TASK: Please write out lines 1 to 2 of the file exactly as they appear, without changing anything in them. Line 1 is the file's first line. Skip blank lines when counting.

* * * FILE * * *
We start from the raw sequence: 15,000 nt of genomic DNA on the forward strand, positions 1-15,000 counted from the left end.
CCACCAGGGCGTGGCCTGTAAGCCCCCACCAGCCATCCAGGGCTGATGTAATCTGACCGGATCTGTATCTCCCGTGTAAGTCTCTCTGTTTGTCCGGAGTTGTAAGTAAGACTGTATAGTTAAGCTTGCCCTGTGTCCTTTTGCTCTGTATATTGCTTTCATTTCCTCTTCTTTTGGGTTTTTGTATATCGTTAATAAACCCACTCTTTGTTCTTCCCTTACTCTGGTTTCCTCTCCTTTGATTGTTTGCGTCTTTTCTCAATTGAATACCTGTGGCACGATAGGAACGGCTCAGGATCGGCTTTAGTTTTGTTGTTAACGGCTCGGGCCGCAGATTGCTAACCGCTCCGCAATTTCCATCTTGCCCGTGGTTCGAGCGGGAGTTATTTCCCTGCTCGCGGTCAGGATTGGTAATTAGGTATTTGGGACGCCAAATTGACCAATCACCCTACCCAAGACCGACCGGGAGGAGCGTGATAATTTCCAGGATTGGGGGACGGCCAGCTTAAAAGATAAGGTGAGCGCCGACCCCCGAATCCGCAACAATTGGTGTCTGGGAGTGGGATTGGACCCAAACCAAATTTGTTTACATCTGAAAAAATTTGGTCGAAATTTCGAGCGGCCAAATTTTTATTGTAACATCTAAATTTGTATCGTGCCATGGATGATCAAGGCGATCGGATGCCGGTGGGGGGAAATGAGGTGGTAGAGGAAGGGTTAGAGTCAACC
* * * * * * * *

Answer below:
We start from the raw sequence: 15,000 nt of genomic DNA on the forward strand, positions 1-15,000 counted from the left end.
CCACCAGGGCGTGGCCTGTAAGCCCCCACCAGCCATCCAGGGCTGATGTAATCTGACCGGATCTGTATCTCCCGTGTAAGTCTCTCTGTTTGTCCGGAGTTGTAAGTAAGACTGTATAGTTAAGCTTGCCCTGTGTCCTTTTGCTCTGTATATTGCTTTCATTTCCTCTTCTTTTGGGTTTTTGTATATCGTTAATAAACCCACTCTTTGTTCTTCCCTTACTCTGGTTTCCTCTCCTTTGATTGTTTGCGTCTTTTCTCAATTGAATACCTGTGGCACGATAGGAACGGCTCAGGATCGGCTTTAGTTTTGTTGTTAACGGCTCGGGCCGCAGATTGCTAACCGCTCCGCAATTTCCATCTTGCCCGTGGTTCGAGCGGGAGTTATTTCCCTGCTCGCGGTCAGGATTGGTAATTAGGTATTTGGGACGCCAAATTGACCAATCACCCTACCCAAGACCGACCGGGAGGAGCGTGATAATTTCCAGGATTGGGGGACGGCCAGCTTAAAAGATAAGGTGAGCGCCGACCCCCGAATCCGCAACAATTGGTGTCTGGGAGTGGGATTGGACCCAAACCAAATTTGTTTACATCTGAAAAAATTTGGTCGAAATTTCGAGCGGCCAAATTTTTATTGTAACATCTAAATTTGTATCGTGCCATGGATGATCAAGGCGATCGGATGCCGGTGGGGGGAAATGAGGTGGTAGAGGAAGGGTTAGAGTCAACC